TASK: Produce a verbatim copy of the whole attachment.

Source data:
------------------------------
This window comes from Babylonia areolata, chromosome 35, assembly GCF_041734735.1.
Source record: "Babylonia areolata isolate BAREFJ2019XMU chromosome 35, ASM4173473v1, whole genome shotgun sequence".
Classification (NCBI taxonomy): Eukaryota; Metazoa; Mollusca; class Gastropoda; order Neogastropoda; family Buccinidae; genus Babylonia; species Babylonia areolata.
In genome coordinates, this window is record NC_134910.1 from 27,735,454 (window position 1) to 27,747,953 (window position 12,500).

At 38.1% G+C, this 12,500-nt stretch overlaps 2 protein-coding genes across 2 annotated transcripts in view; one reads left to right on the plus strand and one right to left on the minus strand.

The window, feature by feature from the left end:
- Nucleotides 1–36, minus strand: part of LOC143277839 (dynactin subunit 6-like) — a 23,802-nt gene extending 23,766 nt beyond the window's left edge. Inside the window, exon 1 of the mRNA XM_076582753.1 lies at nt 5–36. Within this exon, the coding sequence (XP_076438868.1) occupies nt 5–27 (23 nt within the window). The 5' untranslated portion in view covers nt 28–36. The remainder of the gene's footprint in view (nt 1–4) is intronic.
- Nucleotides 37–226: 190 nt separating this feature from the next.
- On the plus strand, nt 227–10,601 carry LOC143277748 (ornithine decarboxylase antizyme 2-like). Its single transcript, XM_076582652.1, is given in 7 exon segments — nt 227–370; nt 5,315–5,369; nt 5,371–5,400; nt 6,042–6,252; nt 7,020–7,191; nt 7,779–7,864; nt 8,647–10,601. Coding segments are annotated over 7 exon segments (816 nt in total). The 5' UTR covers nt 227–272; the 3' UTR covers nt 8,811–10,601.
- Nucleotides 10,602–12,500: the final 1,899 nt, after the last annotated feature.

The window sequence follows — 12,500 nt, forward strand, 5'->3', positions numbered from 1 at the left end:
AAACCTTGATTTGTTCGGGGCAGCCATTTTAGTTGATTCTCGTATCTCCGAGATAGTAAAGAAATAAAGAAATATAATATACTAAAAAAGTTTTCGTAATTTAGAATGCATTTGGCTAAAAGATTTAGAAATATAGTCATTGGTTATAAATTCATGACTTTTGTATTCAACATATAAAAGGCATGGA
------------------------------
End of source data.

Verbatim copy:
This window comes from Babylonia areolata, chromosome 35, assembly GCF_041734735.1.
Source record: "Babylonia areolata isolate BAREFJ2019XMU chromosome 35, ASM4173473v1, whole genome shotgun sequence".
Classification (NCBI taxonomy): Eukaryota; Metazoa; Mollusca; class Gastropoda; order Neogastropoda; family Buccinidae; genus Babylonia; species Babylonia areolata.
In genome coordinates, this window is record NC_134910.1 from 27,735,454 (window position 1) to 27,747,953 (window position 12,500).

At 38.1% G+C, this 12,500-nt stretch overlaps 2 protein-coding genes across 2 annotated transcripts in view; one reads left to right on the plus strand and one right to left on the minus strand.

The window, feature by feature from the left end:
- Nucleotides 1–36, minus strand: part of LOC143277839 (dynactin subunit 6-like) — a 23,802-nt gene extending 23,766 nt beyond the window's left edge. Inside the window, exon 1 of the mRNA XM_076582753.1 lies at nt 5–36. Within this exon, the coding sequence (XP_076438868.1) occupies nt 5–27 (23 nt within the window). The 5' untranslated portion in view covers nt 28–36. The remainder of the gene's footprint in view (nt 1–4) is intronic.
- Nucleotides 37–226: 190 nt separating this feature from the next.
- On the plus strand, nt 227–10,601 carry LOC143277748 (ornithine decarboxylase antizyme 2-like). Its single transcript, XM_076582652.1, is given in 7 exon segments — nt 227–370; nt 5,315–5,369; nt 5,371–5,400; nt 6,042–6,252; nt 7,020–7,191; nt 7,779–7,864; nt 8,647–10,601. Coding segments are annotated over 7 exon segments (816 nt in total). The 5' UTR covers nt 227–272; the 3' UTR covers nt 8,811–10,601.
- Nucleotides 10,602–12,500: the final 1,899 nt, after the last annotated feature.

The window sequence follows — 12,500 nt, forward strand, 5'->3', positions numbered from 1 at the left end:
AAACCTTGATTTGTTCGGGGCAGCCATTTTAGTTGATTCTCGTATCTCCGAGATAGTAAAGAAATAAAGAAATATAATATACTAAAAAAGTTTTCGTAATTTAGAATGCATTTGGCTAAAAGATTTAGAAATATAGTCATTGGTTATAAATTCATGACTTTTGTATTCAACATATAAAAGGCATGGA